You really cannot do this without getting permission from the manufacturer. This would amount to an infringement called "reverse passing off." This is where you take one's product and relable as your own passing off to the public as if you are the source of that product when indeed you are not.
This is very easilly remedied, however. You can enter into a "white labeling" agreement with them or another source that allows you to relabel everything under your own brand. Many will even offer you the added service of labeling everything for you.
To keep it real, if we are talking about very generic made in China merch. it is very unlikely they would seek to enforce against this or frankly even care about it (although possible). But certainly if this is a producer of branded products I would not attempt it. Further, you also need to make sure that you do not misrepresent the country of origin.
If you intend to sell under your own brand I would most definately make sure to conduct the proper trademark due diligence (see link below) before making a significant investment in it. Once it clears then it can be filed with the USPTO so you can claim your own TM registration on it.
It might be helpful to discuss this in more detail with a lawyer in private. Most of us here, including myself, offer a free phone consult and I will link you to some general helpful info below.
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As noted by my colleague, even though your "wholesale supplier is not a popular brand" you may not lawfully remove the branding that it puts on its clothes [logos, hangtags, etc.] and then sell those clothes -- either unbranded or with your own branding. That constitutes, at least, reverse passing off. As also noted, you can buy unbranded clothes from a wholesaler and then affix [or have the wholesaler affix] your own branding. Some dog clothing is protected by a design patent [you can view some via the link below] so do not buy any counterfeits of these products or make any that infringe these patents.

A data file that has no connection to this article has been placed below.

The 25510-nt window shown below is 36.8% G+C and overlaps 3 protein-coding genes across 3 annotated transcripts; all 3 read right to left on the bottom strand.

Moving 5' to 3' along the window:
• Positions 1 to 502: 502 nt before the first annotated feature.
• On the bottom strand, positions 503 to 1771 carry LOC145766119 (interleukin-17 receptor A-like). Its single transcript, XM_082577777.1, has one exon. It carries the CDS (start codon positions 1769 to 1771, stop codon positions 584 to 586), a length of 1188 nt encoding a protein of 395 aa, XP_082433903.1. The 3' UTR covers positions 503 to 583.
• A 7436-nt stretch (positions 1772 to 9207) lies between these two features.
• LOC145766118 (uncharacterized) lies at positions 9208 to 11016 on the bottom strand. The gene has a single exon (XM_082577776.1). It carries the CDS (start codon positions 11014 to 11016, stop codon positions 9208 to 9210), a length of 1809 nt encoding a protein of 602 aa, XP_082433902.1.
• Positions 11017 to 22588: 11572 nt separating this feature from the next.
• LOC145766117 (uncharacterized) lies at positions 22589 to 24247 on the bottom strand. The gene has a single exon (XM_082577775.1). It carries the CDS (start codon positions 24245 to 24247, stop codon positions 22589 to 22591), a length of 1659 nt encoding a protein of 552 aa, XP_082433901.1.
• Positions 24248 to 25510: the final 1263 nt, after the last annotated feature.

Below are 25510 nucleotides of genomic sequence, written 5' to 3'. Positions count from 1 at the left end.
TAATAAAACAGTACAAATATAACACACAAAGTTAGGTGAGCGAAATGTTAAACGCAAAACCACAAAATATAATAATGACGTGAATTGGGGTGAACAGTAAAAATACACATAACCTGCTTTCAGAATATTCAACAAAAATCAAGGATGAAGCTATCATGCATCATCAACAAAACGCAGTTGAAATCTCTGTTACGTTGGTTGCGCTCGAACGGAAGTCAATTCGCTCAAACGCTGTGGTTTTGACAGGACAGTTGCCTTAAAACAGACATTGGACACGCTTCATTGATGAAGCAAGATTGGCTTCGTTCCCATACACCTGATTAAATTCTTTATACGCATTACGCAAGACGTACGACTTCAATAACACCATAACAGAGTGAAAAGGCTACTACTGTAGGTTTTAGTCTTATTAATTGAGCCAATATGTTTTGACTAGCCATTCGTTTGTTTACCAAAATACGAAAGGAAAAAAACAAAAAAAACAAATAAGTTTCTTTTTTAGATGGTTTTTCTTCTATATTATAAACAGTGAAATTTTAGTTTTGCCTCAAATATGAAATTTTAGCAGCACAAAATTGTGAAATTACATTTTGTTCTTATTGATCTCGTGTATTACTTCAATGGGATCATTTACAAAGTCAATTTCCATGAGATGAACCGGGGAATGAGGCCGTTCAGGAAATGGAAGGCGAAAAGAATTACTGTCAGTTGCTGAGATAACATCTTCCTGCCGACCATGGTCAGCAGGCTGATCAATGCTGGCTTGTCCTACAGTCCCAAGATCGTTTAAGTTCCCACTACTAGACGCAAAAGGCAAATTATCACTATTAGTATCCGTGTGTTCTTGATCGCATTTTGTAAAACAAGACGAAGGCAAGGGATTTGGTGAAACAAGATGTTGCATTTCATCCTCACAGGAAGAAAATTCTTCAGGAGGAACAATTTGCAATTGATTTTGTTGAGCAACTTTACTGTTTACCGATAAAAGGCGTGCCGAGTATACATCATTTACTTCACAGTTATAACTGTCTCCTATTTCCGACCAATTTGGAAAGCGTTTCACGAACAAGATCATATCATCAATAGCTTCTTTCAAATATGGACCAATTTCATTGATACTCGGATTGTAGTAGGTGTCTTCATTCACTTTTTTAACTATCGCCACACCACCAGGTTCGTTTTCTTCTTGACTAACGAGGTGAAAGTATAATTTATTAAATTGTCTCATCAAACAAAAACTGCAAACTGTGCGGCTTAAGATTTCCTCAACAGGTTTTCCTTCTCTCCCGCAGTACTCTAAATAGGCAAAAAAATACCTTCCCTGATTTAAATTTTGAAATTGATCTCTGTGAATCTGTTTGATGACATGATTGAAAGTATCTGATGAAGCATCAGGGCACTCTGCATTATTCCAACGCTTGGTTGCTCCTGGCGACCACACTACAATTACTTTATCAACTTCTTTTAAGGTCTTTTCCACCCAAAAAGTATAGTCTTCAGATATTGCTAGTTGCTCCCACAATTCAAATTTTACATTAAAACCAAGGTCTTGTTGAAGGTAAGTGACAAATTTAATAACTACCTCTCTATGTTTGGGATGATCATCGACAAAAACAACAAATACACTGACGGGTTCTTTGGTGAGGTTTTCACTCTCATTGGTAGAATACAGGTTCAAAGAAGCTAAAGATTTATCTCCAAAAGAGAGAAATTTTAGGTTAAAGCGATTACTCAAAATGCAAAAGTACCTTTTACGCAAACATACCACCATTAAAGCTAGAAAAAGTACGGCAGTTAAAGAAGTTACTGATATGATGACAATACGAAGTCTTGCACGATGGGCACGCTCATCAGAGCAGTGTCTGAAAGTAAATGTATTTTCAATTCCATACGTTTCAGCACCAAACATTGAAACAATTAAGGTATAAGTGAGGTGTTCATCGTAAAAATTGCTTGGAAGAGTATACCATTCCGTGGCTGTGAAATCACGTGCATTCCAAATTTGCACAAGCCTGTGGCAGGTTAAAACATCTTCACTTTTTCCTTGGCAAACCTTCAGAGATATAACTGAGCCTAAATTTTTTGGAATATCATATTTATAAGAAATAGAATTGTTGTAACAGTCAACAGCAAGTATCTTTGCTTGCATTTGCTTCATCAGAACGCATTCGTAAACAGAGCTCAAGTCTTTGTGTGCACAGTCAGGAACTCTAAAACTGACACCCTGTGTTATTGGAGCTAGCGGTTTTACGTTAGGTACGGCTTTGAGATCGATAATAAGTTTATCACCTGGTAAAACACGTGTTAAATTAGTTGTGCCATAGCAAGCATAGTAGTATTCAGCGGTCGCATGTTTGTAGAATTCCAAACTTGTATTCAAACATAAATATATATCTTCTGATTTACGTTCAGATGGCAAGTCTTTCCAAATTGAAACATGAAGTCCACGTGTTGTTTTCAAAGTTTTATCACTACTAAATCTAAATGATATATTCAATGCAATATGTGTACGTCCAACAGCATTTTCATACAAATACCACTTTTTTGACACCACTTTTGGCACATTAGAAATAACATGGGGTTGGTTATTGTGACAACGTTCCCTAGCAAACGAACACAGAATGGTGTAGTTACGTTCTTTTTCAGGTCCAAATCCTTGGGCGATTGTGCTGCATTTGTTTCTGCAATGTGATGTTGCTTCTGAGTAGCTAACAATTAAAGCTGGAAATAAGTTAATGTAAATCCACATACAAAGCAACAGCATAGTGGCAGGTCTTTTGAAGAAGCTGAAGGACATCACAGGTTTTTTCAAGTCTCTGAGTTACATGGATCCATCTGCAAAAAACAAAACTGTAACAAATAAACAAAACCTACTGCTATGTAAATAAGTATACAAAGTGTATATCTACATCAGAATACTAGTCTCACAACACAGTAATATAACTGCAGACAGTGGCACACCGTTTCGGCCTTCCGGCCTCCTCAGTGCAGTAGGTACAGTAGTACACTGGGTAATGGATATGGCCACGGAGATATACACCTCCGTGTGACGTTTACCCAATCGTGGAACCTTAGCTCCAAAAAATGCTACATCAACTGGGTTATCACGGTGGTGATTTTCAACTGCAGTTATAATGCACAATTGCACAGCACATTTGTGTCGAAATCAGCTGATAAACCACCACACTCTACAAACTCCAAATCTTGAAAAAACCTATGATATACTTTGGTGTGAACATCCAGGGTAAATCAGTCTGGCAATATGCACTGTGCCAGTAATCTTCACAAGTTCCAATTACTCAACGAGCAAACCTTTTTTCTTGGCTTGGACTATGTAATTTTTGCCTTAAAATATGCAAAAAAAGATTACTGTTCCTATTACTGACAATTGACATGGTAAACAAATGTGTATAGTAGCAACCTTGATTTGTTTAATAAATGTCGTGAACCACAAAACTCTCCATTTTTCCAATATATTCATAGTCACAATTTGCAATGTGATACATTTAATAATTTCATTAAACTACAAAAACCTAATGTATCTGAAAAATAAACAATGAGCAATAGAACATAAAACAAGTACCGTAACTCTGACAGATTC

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Totally forbidden. I have experience in relabeling litigation and it is brutal. It isn't only trademark infringement litigation but unfair trade practices in states like California. By the time you alter the clothing and insert a label you may as well design and manufacture your own line and avoid the $20 - 50,000 legal fees, which would be conservative here in Los Angeles
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My colleagues have answered you well. Since you want to establish your own brands, which is wise, I think you want to have the supplier provide you unlabeled merchandise. That is, let THEM remove labels. I disagree with having them affix the labels, as a general policy, when dealing with offshore suppliers, as you risk the "one out the front door [to you] and two out the back door" [to rip off artists, such as for sale on eBay] of branded product. The excess production will likely occur anyway, but at least not under your label if you do the labeling. If you have a decent labeling machine (and they are not very costly) you can likely reduce the number of fakes by doing your own labeling.
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